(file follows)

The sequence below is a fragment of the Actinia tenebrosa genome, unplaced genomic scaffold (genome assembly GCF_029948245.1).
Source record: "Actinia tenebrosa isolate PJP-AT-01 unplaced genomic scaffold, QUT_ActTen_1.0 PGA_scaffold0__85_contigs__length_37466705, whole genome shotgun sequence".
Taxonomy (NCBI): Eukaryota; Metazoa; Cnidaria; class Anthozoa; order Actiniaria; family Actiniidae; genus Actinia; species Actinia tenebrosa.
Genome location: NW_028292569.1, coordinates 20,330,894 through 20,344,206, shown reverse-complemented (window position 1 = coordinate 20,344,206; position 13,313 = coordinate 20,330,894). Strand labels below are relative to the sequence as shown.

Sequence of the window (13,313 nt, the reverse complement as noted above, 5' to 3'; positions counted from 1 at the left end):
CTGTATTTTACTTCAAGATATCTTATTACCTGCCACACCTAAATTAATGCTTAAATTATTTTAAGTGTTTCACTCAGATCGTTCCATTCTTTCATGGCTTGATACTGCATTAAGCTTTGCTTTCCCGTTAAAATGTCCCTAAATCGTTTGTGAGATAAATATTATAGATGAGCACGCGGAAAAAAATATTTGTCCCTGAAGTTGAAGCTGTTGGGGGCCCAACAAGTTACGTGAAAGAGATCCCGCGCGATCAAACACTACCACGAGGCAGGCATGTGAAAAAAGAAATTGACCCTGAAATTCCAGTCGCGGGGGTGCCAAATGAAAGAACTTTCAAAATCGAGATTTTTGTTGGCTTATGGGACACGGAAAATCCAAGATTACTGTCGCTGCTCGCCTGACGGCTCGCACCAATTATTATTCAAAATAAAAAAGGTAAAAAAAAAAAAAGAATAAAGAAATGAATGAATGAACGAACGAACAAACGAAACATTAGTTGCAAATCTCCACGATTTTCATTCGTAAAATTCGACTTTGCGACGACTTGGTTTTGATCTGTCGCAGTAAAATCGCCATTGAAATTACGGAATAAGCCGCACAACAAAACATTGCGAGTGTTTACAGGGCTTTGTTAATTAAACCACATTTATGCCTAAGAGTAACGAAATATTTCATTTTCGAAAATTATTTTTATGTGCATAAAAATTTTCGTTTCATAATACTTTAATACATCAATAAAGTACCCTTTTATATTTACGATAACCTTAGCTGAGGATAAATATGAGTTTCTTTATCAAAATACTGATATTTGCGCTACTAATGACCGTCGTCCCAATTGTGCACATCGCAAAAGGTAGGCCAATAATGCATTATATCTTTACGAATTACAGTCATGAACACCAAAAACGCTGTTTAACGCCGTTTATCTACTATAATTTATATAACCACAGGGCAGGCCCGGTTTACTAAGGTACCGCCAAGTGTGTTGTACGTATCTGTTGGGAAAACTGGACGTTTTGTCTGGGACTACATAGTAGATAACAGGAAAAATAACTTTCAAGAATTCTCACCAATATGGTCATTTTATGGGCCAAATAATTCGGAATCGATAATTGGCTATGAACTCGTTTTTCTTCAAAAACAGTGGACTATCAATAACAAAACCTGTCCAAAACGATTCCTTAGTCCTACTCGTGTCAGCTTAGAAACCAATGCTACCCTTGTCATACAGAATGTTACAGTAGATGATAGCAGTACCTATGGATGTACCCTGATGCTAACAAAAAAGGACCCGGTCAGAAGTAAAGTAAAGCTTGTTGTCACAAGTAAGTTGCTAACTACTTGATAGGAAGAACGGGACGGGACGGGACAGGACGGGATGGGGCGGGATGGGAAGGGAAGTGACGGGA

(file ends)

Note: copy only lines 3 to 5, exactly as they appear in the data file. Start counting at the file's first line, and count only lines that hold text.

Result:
Taxonomy (NCBI): Eukaryota; Metazoa; Cnidaria; class Anthozoa; order Actiniaria; family Actiniidae; genus Actinia; species Actinia tenebrosa.
Genome location: NW_028292569.1, coordinates 20,330,894 through 20,344,206, shown reverse-complemented (window position 1 = coordinate 20,344,206; position 13,313 = coordinate 20,330,894). Strand labels below are relative to the sequence as shown.

Sequence of the window (13,313 nt, the reverse complement as noted above, 5' to 3'; positions counted from 1 at the left end):